No matter how you read today’s passage from the Gospel, the choice Christ offers is clear and stark. There is no middle ground. It is life or death for us. Moses was just as clear to the Israelites: “I call heaven and earth to witness against you this day, that I have set before you life and death, blessing and curse; therefore choose life, that you and your descendants may live, loving the Lord your God, obeying his voice, and cleaving to him; for that means life to you and length of days, that you may dwell in the land which the Lord swore to your fathers, to Abraham, to Isaac, and to Jacob, to give them” (Deuteronomy 30:19-20).
Now let’s recall Jesus’s words in the Gospel: “… Whoever finds his life will lose it, and whoever loses his life for my sake will find it.”
Those words lead us to ask ourselves some questions: Is my greatest concern to gain the kind of life Christ is talking about, eternal life, for myself and those I love? Can I truly say I’m choosing life by cleaving to him above all else?
We see it time and time again in Sacred Scripture, that life with Christ demands a total surrender that is not characterized with subtle conditions, human calculations or personal preferences.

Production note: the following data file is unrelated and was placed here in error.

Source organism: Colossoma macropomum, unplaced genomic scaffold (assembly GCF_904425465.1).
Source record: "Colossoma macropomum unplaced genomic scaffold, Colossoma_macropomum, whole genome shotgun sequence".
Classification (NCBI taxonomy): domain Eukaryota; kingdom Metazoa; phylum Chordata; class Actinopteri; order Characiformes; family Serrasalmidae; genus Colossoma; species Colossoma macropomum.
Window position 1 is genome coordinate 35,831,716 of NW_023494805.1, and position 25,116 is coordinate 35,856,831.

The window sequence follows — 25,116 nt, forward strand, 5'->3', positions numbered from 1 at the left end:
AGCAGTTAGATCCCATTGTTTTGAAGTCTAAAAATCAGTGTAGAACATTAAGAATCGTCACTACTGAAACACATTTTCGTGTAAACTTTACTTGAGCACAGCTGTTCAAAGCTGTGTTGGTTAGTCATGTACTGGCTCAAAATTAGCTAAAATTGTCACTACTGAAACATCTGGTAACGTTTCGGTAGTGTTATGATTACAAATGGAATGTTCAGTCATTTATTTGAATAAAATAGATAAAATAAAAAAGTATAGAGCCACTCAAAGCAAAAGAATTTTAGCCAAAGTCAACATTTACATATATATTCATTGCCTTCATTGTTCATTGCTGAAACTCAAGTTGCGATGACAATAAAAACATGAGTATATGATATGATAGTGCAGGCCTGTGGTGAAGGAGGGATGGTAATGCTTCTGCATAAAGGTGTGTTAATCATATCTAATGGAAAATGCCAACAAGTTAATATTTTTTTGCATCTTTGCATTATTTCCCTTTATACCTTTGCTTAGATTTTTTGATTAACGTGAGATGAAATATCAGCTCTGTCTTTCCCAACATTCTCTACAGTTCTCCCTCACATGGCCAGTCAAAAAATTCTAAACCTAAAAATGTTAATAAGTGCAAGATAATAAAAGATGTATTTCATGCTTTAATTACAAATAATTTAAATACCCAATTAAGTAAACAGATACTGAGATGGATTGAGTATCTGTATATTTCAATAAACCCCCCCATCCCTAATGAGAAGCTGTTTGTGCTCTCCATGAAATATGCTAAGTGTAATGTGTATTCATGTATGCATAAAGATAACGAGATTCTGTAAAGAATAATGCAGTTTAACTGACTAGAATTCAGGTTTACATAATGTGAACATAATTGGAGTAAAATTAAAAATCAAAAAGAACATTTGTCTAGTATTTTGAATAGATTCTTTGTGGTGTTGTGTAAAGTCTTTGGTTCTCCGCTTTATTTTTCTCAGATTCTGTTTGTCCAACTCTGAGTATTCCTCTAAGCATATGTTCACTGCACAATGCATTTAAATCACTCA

Think about it: How many times have we all determined that we are giving enough to God, while not noticing, however, just how empty of him we actually are. We give to God from the things we’ve received from Him, but how rarely do we give ourselves unreservedly to Him. In doing so, we only cheat ourselves of a living experience of Christ and a love for his kingdom that would fill our heart and strengthen our spirit.
Here is another way to better understand today’s readings. St. John tells us in his 1st letter (4:8) that “God is love.” In his Gospel (3:16) he says: “God so loved the world, that He gave his only begotten Son…” The best way to understand “what love is” and “how to love” is to study how God loves. Love is the total gift of self. The more we reflect on how God loves us, the easier it is to imitate him and give ourselves totally back to him “with all our heart, all our soul, all our mind, and all our strength” (Mark 12:30).
To the degree we give the total gift of ourselves to God, to that same degree our love of self and our love of others is genuine. To the degree our love of God is only partial, our love of self and love of neighbor is selfish.
After Baptism, we begin the difficult journey on the path of life by embracing the cross God gives us: that is, by embracing God’s loving work to refashion us into a perfect image of his Son, Jesus. The more docile we are to this work of the Holy Spirit, the lighter the cross is. The more we resist the Holy Spirit’s interior work, the heavier it is.
Lord, we know that our disordered passions and weaknesses lead us away from you. Help each of us to re-order our lives. With your Sacred Heart as our light, we know we need not fear the loss of anything on this earth as long as we have preserved you in our lives. Lord, help us draw closer to you and learn to live more like you: help us give you the total gift of ourselves. Amen.